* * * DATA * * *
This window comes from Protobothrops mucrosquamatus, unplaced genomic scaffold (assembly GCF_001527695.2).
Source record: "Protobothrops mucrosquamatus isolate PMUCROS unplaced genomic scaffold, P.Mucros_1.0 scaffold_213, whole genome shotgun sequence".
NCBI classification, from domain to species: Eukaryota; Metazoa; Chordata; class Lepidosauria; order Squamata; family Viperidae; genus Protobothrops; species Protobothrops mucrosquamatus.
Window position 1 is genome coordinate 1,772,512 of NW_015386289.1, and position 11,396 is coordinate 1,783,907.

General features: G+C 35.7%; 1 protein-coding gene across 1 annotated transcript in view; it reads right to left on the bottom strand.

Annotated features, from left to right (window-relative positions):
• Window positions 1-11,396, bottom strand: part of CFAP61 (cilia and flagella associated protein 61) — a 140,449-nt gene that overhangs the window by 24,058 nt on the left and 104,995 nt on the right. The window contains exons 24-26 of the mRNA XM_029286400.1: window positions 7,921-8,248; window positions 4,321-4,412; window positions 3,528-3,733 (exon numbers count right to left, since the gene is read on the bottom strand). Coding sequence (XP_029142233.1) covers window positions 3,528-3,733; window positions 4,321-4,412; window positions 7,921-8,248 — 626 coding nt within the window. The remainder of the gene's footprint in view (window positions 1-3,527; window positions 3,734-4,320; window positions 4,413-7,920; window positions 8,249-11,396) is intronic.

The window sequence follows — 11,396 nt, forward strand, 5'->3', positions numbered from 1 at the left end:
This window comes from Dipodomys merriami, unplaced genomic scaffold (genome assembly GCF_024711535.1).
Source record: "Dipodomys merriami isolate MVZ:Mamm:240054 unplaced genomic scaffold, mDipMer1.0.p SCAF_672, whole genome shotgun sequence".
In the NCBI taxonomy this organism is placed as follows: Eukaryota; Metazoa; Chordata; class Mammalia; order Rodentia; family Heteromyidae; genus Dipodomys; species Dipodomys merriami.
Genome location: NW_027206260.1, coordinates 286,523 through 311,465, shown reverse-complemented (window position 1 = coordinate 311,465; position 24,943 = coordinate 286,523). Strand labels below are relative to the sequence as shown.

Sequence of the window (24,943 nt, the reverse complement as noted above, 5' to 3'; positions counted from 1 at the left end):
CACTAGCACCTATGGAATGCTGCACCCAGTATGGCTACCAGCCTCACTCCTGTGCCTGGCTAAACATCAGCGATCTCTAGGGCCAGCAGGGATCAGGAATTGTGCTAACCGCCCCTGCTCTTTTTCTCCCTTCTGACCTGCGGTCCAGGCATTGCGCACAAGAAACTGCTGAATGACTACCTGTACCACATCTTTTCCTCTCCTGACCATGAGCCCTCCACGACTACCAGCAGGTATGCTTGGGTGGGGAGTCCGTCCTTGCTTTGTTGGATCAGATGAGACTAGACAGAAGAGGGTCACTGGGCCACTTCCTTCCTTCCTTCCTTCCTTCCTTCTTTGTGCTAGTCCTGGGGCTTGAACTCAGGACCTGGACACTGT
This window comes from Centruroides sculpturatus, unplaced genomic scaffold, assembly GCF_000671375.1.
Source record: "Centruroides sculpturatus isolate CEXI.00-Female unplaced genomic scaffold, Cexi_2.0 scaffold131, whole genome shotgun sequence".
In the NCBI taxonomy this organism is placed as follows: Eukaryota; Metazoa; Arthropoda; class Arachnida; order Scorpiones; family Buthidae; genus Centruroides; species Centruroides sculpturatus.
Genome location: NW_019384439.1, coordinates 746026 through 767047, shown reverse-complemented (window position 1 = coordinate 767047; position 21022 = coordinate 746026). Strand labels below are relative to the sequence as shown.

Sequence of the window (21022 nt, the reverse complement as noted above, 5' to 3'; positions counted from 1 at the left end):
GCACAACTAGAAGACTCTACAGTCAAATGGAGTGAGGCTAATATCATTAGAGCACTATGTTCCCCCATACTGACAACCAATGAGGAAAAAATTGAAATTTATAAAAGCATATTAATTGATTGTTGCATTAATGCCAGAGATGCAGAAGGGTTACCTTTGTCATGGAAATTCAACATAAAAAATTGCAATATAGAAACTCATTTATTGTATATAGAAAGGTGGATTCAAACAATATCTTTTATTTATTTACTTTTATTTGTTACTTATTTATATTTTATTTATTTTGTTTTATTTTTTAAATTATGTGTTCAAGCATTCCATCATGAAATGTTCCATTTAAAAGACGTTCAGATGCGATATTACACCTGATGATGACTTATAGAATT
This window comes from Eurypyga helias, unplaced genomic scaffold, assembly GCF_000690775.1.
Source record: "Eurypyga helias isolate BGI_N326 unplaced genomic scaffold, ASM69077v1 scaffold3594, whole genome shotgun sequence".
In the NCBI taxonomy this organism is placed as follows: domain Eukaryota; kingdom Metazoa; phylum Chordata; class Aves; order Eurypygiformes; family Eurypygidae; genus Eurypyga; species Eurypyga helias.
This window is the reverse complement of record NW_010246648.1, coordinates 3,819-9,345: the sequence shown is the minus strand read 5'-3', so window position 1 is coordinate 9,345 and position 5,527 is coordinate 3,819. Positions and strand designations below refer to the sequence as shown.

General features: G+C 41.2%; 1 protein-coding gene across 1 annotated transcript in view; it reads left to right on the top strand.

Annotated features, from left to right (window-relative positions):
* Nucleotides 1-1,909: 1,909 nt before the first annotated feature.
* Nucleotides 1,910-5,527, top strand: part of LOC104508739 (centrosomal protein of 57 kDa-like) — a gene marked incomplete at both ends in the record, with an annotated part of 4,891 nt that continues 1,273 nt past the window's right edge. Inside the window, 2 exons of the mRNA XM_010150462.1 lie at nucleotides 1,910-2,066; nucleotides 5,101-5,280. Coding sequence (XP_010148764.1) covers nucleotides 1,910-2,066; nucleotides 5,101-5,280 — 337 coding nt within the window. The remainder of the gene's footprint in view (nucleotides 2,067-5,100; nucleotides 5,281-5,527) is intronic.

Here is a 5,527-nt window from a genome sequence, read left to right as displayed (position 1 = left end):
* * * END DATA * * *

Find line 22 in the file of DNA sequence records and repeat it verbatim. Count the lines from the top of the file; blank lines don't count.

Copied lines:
Source record: "Eurypyga helias isolate BGI_N326 unplaced genomic scaffold, ASM69077v1 scaffold3594, whole genome shotgun sequence".